Whenever the lake would freeze over, every kid in the community would make sure their skates were sharpened, their sticks were taped, and their garbage can nets were freshly repaired. Winter is the only season that converts a geographical feature into a playing surface. Winter turns bodies of water across the world into hockey rinks, prime locations for pond hockey.
But pond hockey doesn’t necessitate a pond. It can be played on any thoroughly frozen-over body of water, be it a lake, river, or bay. But if one were to strictly play the winter sport on its namesake surface, what would define the parameters of a pond versus a lake? (Tangent: What exactly is the difference between bread flour and all-purpose flour?)
Well, it’s a bit complicated. Technically speaking, there is no official distinction between a lake and a pond; one may think that a pond tends to be smaller and a lake tends to be bigger, but a simple glance at Maine’s Great Pond (46-mile perimeter) can easily dispel any notion of uniformity.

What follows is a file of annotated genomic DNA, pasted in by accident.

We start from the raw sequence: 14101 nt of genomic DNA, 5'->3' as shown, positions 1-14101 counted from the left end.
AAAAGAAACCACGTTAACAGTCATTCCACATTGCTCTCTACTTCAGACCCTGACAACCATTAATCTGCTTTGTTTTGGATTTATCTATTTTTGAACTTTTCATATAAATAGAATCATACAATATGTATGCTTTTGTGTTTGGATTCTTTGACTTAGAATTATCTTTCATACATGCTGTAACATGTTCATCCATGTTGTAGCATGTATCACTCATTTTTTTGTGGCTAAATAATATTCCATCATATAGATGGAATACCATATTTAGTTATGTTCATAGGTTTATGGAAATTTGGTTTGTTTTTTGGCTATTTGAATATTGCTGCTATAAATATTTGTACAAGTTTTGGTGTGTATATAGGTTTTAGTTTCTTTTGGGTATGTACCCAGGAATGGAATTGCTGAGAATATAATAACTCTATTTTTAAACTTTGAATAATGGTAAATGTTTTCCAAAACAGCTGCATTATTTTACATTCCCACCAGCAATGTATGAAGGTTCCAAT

But when you ask people that study fresh water for a living, there is a distinction—most people just didn’t follow the rules when doing their body of water naming. Many limnologists (scientists who study freshwater) define a pond as a body of water which is shallow enough to allow rooted plants to grow throughout it. Sunlight needs to be able to shine through to the bottom to allow this to happen, and ponds tend to allow this process to take place. Lakes are usually far too deep.
LakeScientist.com has three key questions that might help you in figuring out what body of water you’re looking at:
- Does light reach the bottom of the deepest point of the water body?
- Does the water body only get small waves (i.e., smaller than 1ft/30cm in height)?
- Is the water body relatively uniform in temperature?”
If the answer to all three of these questions is a yes, the site claims that you have yourself a pond and not a lake. Now, all you need to do is figure out the difference between jam and jelly and you can finally get some sleep at night.
[Source: Mental Floss]